Note the longest streaks in Exhibit 3 were 76 and 63 days and they occurred in 2011 and 2008, respectively. During both periods, roll yield contributed 115% and 45% to the S&P 500 VIX Short-Term Futures ER MCAP Index, respectively.

We have been in backwardation for three weeks (as of March 13, 2020), and VIX is approaching an all-time high; if the markets continue to be volatile, we could be in this situation for some time.

The posts on this blog are opinions, not advice. Please read our Disclaimers.

The Darkest Hour

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Chris Bennett

Director, Index Investment Strategy

S&P Dow Jones Indices

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It is always darkest just before the Day dawneth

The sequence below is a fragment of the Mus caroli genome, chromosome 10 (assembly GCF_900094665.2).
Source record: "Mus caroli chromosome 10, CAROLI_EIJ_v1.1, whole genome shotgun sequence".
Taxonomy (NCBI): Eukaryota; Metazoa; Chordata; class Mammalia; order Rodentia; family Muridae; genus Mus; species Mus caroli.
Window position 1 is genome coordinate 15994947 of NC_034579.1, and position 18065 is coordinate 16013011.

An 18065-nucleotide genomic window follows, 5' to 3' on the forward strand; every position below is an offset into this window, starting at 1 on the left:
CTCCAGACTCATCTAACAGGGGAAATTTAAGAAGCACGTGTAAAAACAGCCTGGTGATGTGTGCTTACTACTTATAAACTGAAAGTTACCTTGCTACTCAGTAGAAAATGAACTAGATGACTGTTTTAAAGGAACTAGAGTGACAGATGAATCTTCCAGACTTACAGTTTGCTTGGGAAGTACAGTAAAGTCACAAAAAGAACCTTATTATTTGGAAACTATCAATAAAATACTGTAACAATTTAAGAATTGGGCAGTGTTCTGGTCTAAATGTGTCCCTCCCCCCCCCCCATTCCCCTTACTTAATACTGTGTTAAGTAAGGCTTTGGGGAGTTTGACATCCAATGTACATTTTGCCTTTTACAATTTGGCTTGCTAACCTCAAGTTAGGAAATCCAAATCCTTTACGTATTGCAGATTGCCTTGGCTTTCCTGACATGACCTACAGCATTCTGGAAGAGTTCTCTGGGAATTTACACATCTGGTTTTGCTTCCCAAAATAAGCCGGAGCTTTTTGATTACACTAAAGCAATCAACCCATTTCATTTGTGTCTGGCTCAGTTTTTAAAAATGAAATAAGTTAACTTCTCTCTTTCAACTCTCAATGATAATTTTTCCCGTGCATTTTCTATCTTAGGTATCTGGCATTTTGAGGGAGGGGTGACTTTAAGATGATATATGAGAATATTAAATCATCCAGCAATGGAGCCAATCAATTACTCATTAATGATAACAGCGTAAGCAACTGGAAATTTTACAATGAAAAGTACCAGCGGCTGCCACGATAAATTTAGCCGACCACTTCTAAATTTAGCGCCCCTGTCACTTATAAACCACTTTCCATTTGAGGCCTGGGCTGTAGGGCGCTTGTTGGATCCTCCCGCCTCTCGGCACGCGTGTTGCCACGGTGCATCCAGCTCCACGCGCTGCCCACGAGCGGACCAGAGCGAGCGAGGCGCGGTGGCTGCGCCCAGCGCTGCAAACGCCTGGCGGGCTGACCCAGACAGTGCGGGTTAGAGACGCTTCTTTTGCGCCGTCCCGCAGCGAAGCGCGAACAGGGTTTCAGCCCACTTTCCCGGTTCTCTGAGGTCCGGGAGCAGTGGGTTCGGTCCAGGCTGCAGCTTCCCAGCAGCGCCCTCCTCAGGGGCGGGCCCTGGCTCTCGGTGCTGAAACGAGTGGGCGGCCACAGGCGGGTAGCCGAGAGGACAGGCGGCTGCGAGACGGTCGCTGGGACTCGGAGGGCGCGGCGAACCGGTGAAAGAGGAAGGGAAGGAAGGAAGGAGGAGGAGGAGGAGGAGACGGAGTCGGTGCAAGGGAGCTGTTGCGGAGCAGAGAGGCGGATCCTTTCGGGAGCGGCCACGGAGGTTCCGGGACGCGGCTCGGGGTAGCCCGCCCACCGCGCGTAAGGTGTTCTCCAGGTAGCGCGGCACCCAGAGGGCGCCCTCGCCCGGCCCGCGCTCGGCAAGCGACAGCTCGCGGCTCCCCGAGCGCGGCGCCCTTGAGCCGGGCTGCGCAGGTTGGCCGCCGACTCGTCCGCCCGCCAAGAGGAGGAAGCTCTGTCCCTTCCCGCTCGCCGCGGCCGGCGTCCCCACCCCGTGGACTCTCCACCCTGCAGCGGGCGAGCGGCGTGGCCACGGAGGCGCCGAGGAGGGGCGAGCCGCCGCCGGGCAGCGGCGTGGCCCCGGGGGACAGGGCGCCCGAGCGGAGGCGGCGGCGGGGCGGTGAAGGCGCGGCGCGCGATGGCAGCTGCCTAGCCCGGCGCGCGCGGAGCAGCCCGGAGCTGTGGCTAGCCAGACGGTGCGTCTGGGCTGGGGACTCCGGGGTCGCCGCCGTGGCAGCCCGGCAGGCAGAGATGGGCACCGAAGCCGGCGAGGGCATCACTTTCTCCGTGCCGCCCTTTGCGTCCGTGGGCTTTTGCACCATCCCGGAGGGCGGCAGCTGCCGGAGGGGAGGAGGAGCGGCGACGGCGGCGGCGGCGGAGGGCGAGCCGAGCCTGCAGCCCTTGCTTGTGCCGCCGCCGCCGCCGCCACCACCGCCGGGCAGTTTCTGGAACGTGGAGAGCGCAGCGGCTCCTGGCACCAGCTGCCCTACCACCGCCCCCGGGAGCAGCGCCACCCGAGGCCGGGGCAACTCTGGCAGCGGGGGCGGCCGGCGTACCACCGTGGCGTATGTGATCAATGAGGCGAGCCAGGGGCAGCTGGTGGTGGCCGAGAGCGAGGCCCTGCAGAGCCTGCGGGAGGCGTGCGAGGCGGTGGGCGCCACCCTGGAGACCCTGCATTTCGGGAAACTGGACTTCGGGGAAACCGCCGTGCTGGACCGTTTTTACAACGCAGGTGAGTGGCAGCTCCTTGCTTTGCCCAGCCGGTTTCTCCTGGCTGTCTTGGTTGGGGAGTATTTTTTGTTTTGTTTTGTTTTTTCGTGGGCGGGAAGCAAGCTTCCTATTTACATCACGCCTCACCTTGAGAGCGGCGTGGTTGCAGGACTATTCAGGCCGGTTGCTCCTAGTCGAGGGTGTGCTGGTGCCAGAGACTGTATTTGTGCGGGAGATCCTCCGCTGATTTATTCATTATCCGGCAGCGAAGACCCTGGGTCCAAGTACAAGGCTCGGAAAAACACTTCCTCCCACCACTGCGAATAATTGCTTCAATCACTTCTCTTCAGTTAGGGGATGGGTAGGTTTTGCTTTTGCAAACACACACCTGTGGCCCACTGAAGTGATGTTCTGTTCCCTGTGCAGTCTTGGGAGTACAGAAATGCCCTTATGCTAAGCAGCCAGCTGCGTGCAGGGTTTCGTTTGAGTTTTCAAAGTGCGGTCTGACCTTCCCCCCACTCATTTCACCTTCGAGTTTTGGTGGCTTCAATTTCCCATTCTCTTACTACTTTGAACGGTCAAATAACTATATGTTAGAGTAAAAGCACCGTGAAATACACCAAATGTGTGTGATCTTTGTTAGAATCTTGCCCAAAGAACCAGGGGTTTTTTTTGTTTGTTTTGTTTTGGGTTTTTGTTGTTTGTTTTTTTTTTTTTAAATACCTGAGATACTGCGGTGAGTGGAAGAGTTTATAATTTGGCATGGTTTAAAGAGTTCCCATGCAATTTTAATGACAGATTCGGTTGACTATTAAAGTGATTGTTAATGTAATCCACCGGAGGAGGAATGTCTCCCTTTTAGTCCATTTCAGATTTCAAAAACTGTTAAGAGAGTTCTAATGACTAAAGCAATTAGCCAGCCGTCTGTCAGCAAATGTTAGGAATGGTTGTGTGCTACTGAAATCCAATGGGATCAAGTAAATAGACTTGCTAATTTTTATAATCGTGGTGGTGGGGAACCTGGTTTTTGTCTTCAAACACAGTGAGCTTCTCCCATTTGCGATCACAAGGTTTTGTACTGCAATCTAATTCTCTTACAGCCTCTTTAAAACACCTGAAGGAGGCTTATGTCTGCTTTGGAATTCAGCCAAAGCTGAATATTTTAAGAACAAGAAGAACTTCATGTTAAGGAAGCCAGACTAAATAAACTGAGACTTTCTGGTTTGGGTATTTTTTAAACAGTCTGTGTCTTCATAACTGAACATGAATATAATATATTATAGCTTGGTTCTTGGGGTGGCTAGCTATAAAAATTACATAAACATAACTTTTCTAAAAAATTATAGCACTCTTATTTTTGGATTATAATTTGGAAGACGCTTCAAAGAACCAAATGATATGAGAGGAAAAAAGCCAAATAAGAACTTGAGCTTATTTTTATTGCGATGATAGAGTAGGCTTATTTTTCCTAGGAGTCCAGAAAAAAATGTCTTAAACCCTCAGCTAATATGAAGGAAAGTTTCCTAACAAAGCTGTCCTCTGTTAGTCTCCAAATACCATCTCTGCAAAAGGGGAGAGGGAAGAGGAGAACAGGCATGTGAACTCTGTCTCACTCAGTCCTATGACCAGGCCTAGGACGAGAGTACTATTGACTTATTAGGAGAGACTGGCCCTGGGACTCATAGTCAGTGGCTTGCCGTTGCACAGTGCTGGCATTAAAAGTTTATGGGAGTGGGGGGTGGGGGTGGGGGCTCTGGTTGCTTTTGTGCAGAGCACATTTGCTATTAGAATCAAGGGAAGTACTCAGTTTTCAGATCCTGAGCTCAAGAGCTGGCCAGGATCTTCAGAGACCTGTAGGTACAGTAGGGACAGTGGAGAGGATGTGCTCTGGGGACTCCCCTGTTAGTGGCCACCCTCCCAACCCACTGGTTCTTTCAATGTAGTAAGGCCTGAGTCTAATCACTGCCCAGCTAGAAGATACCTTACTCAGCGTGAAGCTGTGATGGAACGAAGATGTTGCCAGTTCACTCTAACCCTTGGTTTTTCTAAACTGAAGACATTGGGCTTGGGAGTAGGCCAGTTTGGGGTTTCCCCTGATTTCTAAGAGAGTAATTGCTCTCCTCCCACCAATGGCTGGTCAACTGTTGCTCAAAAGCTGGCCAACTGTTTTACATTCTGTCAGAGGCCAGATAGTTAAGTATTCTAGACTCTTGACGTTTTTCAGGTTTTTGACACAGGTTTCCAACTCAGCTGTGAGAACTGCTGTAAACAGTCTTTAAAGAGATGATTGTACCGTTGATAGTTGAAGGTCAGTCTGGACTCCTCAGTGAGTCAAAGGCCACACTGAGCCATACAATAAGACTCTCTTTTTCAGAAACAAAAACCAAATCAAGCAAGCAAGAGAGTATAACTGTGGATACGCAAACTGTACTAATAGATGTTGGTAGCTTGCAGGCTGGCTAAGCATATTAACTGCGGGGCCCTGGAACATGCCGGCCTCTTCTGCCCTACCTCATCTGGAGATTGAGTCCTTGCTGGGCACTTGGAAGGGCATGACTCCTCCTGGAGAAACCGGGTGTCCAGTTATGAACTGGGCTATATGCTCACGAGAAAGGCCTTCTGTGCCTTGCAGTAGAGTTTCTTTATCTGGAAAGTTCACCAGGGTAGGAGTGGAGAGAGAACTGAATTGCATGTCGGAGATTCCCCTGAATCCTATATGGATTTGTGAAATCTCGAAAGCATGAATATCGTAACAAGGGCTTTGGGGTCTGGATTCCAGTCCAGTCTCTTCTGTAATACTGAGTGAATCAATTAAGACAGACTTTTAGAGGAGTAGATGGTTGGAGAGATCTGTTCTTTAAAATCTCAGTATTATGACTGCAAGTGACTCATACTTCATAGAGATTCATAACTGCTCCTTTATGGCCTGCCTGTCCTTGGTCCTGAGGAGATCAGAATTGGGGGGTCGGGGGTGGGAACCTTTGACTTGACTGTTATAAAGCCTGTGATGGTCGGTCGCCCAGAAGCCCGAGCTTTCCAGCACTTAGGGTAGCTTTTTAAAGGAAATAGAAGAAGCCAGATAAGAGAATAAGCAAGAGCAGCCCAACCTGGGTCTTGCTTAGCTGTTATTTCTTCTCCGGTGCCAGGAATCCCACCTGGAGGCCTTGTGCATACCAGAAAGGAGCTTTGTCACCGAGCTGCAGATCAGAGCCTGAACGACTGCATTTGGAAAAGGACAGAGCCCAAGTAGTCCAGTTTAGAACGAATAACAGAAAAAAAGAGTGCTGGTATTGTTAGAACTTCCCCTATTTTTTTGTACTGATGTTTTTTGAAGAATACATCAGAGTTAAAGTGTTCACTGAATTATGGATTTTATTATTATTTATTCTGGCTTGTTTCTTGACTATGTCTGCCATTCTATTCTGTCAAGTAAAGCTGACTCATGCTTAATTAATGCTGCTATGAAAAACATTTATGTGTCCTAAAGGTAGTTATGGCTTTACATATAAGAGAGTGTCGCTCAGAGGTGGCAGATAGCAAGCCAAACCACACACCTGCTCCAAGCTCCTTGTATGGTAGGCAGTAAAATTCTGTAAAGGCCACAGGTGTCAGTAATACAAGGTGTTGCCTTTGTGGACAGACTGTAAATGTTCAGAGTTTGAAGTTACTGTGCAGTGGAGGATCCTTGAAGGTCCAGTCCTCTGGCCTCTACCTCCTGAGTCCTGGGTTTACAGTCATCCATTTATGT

-Thomas Fuller

The bull market is over.  After 11 years of impressive and relatively steady gains, last week the S&P 500® slid into bear market territory, marking the end of the glory of the 2010s and the start of a new regime.  Volatility is back with a vengeance, and safe haven assets are now the belles of the ball.  But what does this mean for markets? Should we panic yet? The short answer is: probably not.

While there have been many painful market declines, including the 2000-2002 bursting of the tech bubble, the 2008 financial crisis, and the current coronavirus-driven sell-off, the historical market trend has been strongly positive.  Since 1950, there have been very few periods during which the S&P 500 has been down over a five-year period, and even fewer over ten-year periods, as shown in Exhibit 1.